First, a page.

What does PRE-COMPETITIVE research mean?


The term “pre-competitive research” refers to the early-stage activities before the research becomes “business sensitive" and companies would need to lock down IP to protect their investments in a given research result and transform it into a product. In theory, the university could try to patent even early stage research in the precompetitive phase, but it would not make sense for us to do so from a commercial point of view. While the knowledge we produce is an important foundation for future drug development, it will not become an integral part of final products that the companies will need to protect intellectually. Therefore, they would have no interest in any patents or licence agreements we could offer them.


ODIN only accepts applications for projects that involve research at the pre-competitive stage.

  • Definition: As the term implies, pre-competitive means before it involves any competition. That is, the knowledge generated does not make sense to patent as there will be no company takers. The knowledge is important for further innovation but it will not become an integral part of the final product that the company will need to have exclusive use rights for. In practice, we do not provide any concrete guidelines for the term "pre-competitive research" as experiences from the ODIN pilot have shown that it is self-regulating: Companies can and will not engage in open projects that are not pre-competitive.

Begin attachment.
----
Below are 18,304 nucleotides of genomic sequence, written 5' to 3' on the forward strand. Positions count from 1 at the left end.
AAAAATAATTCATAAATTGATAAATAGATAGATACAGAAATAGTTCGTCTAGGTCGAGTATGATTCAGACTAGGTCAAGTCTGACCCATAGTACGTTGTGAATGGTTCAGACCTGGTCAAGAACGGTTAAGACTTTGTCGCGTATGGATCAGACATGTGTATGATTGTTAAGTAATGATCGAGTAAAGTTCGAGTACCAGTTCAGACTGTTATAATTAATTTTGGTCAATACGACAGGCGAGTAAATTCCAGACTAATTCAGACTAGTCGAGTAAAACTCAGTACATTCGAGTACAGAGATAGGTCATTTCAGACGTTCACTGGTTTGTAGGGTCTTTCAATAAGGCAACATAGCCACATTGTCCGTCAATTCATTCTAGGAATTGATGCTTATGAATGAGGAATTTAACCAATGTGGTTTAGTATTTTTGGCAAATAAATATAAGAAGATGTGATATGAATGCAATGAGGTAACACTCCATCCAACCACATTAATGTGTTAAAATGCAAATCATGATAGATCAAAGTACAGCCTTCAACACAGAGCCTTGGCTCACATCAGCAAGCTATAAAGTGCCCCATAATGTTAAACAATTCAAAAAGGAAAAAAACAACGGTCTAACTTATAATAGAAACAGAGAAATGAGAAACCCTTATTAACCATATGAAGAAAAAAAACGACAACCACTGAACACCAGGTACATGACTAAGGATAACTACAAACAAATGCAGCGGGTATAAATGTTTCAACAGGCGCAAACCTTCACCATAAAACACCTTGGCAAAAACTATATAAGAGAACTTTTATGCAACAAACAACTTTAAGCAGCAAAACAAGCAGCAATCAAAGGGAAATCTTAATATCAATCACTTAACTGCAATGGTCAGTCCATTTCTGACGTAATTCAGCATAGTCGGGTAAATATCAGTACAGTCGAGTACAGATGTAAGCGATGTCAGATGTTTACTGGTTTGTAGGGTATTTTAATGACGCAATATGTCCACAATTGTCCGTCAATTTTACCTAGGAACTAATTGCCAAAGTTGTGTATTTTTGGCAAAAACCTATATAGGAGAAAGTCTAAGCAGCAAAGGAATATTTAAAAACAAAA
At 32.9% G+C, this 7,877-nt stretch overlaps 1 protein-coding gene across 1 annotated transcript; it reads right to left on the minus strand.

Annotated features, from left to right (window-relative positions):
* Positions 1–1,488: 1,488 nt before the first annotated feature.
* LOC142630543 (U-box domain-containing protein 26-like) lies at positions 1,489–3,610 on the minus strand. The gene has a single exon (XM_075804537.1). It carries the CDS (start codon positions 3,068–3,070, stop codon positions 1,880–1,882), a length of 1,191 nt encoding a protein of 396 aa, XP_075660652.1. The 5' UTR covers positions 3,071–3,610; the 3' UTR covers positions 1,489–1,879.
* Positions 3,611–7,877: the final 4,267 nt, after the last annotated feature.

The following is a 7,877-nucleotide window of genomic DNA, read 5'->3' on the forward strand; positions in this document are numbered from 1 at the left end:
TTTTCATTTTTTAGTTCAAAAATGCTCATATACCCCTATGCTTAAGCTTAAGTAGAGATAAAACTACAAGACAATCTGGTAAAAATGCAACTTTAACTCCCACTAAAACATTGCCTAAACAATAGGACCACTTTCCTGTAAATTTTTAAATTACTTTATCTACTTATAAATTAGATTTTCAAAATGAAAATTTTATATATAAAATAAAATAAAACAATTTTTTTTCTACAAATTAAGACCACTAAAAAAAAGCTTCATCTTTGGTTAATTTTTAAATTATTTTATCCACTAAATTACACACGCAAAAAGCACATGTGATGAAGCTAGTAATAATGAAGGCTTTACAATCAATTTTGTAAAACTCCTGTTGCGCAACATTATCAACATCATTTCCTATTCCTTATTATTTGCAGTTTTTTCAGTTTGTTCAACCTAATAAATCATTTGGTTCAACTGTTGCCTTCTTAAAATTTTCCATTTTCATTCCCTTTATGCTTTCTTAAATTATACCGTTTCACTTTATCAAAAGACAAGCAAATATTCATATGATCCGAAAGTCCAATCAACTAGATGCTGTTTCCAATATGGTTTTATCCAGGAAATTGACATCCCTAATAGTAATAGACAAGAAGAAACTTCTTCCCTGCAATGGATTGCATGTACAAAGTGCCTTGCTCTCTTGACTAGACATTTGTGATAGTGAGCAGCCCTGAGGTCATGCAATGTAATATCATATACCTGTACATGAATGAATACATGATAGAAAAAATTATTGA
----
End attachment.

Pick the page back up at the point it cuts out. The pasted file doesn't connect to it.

• Advantages: Several companies may meet the same challenges in their research. If they team up at the pre-competitive stage, they can help each other solve these challenges. The generated knowledge can then be used for further innovation and products that the individual companies can patent. Through open crowdsourcing and collective problem-solving, we can create a solid (and faster validated) knowledge foundation for all to stand on and e.g. select the right candidates for the very competitive, costly and risky clinical trials downstream.

What does OPENNESS mean in ODIN projects?


All ODIN projects will share their data and findings with the public.